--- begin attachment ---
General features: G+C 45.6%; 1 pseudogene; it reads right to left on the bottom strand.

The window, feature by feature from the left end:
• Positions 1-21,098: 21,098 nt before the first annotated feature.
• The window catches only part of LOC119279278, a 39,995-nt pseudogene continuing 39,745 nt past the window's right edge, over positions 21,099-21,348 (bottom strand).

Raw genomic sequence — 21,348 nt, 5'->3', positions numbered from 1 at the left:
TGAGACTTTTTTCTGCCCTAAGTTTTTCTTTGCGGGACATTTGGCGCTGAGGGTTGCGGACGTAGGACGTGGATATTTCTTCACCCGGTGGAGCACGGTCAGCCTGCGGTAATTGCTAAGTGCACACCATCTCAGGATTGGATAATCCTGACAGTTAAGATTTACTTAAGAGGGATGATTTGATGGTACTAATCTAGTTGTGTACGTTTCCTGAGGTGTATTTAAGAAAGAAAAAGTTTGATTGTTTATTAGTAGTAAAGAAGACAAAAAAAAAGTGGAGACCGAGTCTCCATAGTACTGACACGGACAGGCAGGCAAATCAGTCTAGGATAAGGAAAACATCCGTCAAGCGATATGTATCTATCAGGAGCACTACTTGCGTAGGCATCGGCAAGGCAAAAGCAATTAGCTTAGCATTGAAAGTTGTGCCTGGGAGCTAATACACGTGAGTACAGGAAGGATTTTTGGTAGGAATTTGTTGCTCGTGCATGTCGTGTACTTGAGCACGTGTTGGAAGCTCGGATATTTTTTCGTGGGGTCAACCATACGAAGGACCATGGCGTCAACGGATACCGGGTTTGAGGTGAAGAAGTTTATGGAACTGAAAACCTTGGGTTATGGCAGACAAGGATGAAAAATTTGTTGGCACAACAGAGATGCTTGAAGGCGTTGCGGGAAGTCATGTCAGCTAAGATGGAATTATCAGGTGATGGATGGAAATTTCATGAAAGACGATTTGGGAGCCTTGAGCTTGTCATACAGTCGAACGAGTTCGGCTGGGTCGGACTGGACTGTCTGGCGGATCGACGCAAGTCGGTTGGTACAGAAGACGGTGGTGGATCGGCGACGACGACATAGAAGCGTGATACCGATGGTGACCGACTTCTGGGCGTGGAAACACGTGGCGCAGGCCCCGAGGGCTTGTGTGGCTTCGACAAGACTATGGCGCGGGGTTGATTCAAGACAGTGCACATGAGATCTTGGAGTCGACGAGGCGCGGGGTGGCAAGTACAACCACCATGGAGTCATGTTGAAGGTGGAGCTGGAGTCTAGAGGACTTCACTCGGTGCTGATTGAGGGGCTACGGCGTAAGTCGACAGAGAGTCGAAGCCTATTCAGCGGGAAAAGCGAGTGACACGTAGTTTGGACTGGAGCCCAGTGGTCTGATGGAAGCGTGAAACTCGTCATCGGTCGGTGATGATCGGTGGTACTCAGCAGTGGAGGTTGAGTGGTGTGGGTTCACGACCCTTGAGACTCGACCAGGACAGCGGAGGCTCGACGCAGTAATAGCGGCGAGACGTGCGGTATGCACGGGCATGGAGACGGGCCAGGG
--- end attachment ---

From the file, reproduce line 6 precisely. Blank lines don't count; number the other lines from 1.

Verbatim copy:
TGAGACTTTTTTCTGCCCTAAGTTTTTCTTTGCGGGACATTTGGCGCTGAGGGTTGCGGACGTAGGACGTGGATATTTCTTCACCCGGTGGAGCACGGTCAGCCTGCGGTAATTGCTAAGTGCACACCATCTCAGGATTGGATAATCCTGACAGTTAAGATTTACTTAAGAGGGATGATTTGATGGTACTAATCTAGTTGTGTACGTTTCCTGAGGTGTATTTAAGAAAGAAAAAGTTTGATTGTTTATTAGTAGTAAAGAAGACAAAAAAAAAGTGGAGACCGAGTCTCCATAGTACTGACACGGACAGGCAGGCAAATCAGTCTAGGATAAGGAAAACATCCGTCAAGCGATATGTATCTATCAGGAGCACTACTTGCGTAGGCATCGGCAAGGCAAAAGCAATTAGCTTAGCATTGAAAGTTGTGCCTGGGAGCTAATACACGTGAGTACAGGAAGGATTTTTGGTAGGAATTTGTTGCTCGTGCATGTCGTGTACTTGAGCACGTGTTGGAAGCTCGGATATTTTTTCGTGGGGTCAACCATACGAAGGACCATGGCGTCAACGGATACCGGGTTTGAGGTGAAGAAGTTTATGGAACTGAAAACCTTGGGTTATGGCAGACAAGGATGAAAAATTTGTTGGCACAACAGAGATGCTTGAAGGCGTTGCGGGAAGTCATGTCAGCTAAGATGGAATTATCAGGTGATGGATGGAAATTTCATGAAAGACGATTTGGGAGCCTTGAGCTTGTCATACAGTCGAACGAGTTCGGCTGGGTCGGACTGGACTGTCTGGCGGATCGACGCAAGTCGGTTGGTACAGAAGACGGTGGTGGATCGGCGACGACGACATAGAAGCGTGATACCGATGGTGACCGACTTCTGGGCGTGGAAACACGTGGCGCAGGCCCCGAGGGCTTGTGTGGCTTCGACAAGACTATGGCGCGGGGTTGATTCAAGACAGTGCACATGAGATCTTGGAGTCGACGAGGCGCGGGGTGGCAAGTACAACCACCATGGAGTCATGTTGAAGGTGGAGCTGGAGTCTAGAGGACTTCACTCGGTGCTGATTGAGGGGCTACGGCGTAAGTCGACAGAGAGTCGAAGCCTATTCAGCGGGAAAAGCGAGTGACACGTAGTTTGGACTGGAGCCCAGTGGTCTGATGGAAGCGTGAAACTCGTCATCGGTCGGTGATGATCGGTGGTACTCAGCAGTGGAGGTTGAGTGGTGTGGGTTCACGACCCTTGAGACTCGACCAGGACAGCGGAGGCTCGACGCAGTAATAGCGGCGAGACGTGCGGTATGCACGGGCATGGAGACGGGCCAGGG